The meeting and event industry is growing and that’s good news for keynote speakers.

More events mean more demand for keynote speakers.

According to figures from the Bureau of Labor Statistics (BLS), the meeting and event industry will grow by around 11% through the year 2026, and many of these events will require keynote speakers.

At the same time, however, budgets for events are growing more slowly. This may require keynote speakers to adapt by taking speaking jobs closer to home, booking multiple events in a given region to save on travel costs, or otherwise keep their own budgets tight.

Nonetheless, the outlook is positive for keynote speakers, particularly in light of one trend of audiences preferring experts with insights to speakers booked based on celebrity status. Here are some of the main trends in audience expectations for keynote speaker as we enter 2020.

What Audiences Want Most Are Actionable Takeaways

Return on investment applies not just to money, but to time. Audiences want to attend keynote events that will change how they think and behave. This means that keynote speeches must highlight transformation and deliver clarity. Making keynote speeches actionable and giving audience members key takeaways that they can begin using as soon as they exit the venue is a practice that can help keynote speakers book more events in 2020 and beyond.

Audiences Are More Interested in Experts and Specialists

Motivational speakers are still important, but there is a trend toward motivational speeches being tailored for defined audiences. For example, a motivational speaker who specializes in motivational speeches for nurses (or for anthropologists, uniformed police officers, real estate agents, etc.) is likely to be in greater demand than a generalist motivational speaker. This trend may require some motivational speakers to revisit their speeches and learn to tailor them to specific audiences.

They Are Comfortable Using Technology During Keynote Presentations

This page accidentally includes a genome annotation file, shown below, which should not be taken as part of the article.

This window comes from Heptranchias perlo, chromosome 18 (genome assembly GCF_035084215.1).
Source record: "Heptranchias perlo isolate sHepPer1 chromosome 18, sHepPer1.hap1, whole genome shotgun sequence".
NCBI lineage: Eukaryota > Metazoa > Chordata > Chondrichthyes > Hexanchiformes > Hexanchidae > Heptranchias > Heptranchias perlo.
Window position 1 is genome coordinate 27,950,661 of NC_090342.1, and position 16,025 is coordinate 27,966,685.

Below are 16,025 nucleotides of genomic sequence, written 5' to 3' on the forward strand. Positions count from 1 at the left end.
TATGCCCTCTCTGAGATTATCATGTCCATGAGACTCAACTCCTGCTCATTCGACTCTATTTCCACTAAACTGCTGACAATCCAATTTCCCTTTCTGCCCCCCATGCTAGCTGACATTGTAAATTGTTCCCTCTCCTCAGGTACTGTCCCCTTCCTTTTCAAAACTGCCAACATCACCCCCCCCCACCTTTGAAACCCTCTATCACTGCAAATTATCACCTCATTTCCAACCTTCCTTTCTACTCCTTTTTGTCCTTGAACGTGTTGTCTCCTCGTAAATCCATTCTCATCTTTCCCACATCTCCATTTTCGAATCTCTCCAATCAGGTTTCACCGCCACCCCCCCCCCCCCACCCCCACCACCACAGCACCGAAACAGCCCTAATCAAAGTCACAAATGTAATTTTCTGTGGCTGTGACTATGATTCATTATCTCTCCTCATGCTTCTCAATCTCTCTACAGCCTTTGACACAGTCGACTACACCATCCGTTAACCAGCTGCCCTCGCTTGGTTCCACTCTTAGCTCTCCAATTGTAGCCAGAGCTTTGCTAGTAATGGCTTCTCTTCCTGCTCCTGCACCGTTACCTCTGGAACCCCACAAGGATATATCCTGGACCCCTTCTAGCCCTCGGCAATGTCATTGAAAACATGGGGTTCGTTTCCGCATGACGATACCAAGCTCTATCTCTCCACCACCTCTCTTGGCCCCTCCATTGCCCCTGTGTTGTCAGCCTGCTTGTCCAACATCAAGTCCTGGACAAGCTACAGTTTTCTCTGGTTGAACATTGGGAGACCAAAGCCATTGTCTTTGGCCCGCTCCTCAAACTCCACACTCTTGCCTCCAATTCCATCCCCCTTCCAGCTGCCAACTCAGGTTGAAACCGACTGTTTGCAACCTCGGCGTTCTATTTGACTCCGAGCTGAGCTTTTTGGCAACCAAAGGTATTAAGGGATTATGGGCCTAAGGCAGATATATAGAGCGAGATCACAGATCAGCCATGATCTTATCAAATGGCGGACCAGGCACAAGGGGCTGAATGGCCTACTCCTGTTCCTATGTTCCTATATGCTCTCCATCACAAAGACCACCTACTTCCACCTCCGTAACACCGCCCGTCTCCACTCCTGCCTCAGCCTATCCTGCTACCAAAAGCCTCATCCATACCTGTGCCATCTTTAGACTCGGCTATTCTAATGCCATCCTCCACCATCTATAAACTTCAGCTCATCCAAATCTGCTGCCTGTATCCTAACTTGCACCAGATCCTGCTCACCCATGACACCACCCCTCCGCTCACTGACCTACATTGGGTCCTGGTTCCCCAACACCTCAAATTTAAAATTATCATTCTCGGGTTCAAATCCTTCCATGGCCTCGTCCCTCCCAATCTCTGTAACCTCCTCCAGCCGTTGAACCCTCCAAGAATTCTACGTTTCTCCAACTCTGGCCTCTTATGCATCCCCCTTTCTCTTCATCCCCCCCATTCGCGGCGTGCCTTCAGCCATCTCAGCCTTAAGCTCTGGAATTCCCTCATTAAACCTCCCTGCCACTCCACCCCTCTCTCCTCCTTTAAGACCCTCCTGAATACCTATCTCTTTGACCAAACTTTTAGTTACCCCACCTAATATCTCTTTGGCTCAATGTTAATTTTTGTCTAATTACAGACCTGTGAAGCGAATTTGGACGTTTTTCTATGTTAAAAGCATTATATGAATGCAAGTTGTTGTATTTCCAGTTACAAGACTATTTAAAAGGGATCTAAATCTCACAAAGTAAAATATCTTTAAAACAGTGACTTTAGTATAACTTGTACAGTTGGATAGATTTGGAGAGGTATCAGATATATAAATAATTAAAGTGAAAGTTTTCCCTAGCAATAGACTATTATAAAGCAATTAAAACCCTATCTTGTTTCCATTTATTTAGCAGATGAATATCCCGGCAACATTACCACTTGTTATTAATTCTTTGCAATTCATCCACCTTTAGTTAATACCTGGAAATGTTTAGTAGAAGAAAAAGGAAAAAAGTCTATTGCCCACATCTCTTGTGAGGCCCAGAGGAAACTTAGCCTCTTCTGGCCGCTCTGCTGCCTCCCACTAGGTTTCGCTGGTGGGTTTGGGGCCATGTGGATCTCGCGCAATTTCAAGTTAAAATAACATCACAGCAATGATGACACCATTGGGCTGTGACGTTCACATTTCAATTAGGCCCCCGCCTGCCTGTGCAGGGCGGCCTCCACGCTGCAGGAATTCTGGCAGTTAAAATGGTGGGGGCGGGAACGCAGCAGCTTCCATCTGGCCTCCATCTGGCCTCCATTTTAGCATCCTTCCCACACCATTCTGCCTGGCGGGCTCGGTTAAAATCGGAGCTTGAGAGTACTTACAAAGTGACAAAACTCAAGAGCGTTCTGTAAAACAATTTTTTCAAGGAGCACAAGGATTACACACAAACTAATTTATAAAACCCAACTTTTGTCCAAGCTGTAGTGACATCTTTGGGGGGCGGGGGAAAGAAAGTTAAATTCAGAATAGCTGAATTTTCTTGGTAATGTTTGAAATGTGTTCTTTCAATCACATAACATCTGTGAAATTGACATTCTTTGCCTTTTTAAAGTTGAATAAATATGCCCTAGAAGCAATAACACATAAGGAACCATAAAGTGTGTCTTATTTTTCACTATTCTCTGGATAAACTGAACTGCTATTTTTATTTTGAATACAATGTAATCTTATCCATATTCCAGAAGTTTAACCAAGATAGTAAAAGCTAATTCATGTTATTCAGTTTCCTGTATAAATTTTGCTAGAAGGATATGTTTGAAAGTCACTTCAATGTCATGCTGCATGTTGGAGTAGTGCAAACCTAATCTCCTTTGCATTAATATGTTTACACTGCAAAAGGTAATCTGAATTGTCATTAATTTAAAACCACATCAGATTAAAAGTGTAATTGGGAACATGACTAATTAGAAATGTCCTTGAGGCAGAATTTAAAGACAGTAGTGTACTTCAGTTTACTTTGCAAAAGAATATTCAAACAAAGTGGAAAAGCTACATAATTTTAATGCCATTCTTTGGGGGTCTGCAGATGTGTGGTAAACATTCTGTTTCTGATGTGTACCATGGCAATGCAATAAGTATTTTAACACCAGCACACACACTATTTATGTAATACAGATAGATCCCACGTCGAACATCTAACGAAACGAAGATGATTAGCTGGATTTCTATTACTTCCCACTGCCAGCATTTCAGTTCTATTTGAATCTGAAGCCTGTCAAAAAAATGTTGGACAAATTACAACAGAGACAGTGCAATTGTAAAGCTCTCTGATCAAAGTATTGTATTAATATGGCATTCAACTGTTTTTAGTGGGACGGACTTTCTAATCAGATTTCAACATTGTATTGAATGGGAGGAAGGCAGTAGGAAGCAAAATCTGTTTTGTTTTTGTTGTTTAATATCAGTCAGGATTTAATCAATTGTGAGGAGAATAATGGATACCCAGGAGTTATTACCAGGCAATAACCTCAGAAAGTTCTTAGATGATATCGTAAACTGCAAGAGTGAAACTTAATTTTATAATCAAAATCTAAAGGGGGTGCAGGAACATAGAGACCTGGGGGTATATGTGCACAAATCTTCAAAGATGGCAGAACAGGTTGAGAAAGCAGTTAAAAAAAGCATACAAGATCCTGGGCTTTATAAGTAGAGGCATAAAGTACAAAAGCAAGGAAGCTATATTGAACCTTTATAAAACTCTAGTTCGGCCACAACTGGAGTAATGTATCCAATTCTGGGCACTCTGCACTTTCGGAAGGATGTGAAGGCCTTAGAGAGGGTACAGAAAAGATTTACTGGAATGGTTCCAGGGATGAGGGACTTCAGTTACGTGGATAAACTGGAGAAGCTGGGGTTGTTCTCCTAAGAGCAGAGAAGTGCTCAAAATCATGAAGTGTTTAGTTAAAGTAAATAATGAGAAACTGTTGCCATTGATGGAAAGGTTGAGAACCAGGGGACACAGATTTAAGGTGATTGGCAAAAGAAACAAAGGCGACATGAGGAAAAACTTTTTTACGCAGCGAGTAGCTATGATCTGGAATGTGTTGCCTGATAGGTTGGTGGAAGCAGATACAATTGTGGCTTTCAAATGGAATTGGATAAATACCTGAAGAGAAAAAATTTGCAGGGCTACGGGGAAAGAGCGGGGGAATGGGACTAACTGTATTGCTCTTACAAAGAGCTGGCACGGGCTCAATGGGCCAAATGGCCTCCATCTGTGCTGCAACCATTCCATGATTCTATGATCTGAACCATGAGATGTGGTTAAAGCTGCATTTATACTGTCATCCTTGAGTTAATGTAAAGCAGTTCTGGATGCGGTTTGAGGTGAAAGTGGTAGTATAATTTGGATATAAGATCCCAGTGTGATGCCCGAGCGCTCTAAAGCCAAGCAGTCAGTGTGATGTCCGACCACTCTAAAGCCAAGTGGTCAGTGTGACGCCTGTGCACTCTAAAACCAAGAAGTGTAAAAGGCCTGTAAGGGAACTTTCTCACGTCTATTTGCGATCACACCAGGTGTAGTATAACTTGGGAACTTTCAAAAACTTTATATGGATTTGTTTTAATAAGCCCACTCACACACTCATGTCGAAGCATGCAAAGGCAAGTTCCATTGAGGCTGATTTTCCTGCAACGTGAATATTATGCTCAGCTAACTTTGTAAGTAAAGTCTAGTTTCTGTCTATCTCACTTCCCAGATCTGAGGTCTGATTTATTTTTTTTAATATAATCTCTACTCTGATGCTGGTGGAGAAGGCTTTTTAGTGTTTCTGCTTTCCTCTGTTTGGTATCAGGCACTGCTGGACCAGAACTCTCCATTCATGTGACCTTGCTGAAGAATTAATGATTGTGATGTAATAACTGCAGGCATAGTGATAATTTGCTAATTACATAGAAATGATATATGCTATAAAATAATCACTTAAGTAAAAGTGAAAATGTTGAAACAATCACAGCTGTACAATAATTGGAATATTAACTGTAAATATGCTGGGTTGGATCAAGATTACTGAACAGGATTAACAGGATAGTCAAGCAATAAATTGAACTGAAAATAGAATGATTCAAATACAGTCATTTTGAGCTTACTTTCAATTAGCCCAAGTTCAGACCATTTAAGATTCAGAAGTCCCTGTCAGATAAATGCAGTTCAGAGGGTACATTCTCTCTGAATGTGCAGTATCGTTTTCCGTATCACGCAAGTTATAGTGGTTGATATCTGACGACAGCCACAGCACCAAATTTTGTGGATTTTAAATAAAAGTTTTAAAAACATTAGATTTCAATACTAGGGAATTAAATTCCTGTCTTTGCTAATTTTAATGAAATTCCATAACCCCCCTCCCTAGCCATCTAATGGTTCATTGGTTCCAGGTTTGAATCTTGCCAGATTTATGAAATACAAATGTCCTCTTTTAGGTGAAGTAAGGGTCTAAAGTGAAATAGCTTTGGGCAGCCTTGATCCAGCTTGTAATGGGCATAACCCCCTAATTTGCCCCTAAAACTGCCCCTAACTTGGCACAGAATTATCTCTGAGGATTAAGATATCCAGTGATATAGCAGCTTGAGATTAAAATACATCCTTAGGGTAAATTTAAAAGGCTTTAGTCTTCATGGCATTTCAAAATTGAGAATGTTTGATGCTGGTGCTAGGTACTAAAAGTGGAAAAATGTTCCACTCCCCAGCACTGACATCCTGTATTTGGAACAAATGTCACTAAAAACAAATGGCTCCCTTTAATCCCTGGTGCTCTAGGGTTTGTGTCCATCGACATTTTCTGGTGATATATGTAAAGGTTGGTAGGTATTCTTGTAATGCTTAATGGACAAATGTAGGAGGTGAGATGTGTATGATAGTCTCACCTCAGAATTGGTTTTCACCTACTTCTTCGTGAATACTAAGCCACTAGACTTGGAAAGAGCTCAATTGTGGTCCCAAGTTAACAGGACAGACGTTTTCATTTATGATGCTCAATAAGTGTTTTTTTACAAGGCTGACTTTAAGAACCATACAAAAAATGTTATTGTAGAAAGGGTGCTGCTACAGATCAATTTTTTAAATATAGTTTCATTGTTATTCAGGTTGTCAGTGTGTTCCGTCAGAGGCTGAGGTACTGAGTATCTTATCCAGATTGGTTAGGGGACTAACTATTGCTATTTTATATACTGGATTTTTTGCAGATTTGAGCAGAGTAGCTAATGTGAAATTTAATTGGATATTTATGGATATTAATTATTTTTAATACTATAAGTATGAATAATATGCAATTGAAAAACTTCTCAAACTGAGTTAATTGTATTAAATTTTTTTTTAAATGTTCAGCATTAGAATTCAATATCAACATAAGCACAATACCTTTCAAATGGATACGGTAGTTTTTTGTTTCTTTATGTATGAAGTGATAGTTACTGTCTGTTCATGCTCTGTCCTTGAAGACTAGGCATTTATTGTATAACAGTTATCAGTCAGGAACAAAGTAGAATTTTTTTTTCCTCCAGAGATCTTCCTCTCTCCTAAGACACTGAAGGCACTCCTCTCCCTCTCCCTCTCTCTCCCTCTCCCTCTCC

Augmented reality is working its way into more presentations as technology advances.

People are comfortable using technology, and they’re happy to use it during keynote speeches. Smartphone apps for instant polling are an example of technology used during keynote speeches. Some speakers are incorporating augmented reality into their speeches. Imagine a giant QR code on a screen that interested audience members could scan with their phones to instantly be presented with more in-depth information.

Engagement and Participation Are Considered Normal

No longer do audiences want to sit back and let keynote speeches wash over them. People want to participate through question and answer sessions, audience participation, polls, and other interactive elements. The keynote speaker who is skilled at inspiring audience participation will enjoy more success in 2020 and beyond than the speaker who expects a passive audience. Engagement and participation are key elements of the “ROI” audiences now expect from the keynote experience.

Bear in mind that all the elements that made for good keynote speeches in the past are every bit as important as they always were. Speeches must be well-crafted and delivered by someone with a captivating presence. They must cover interesting material rather than just rattle off facts.

The difference is that people expect far more than a speaker who stands still in front of a series of PowerPoint slides. They want a dynamic presence who takes them on a mental journey and who helps them discover not only new developments or breakthroughs but new ways of looking at things. Sure, technology is important, but only if it serves to enhance the material the speaker is delivering.

Today’s keynote speaker must have expertise and skill as well as the flexibility to understand the audience and deliver an experience that is tailored to that audience. It’s a lot to demand, but the keynote speakers who are able to fulfill these expectations are the ones who can count on continued success as we enter a new decade.


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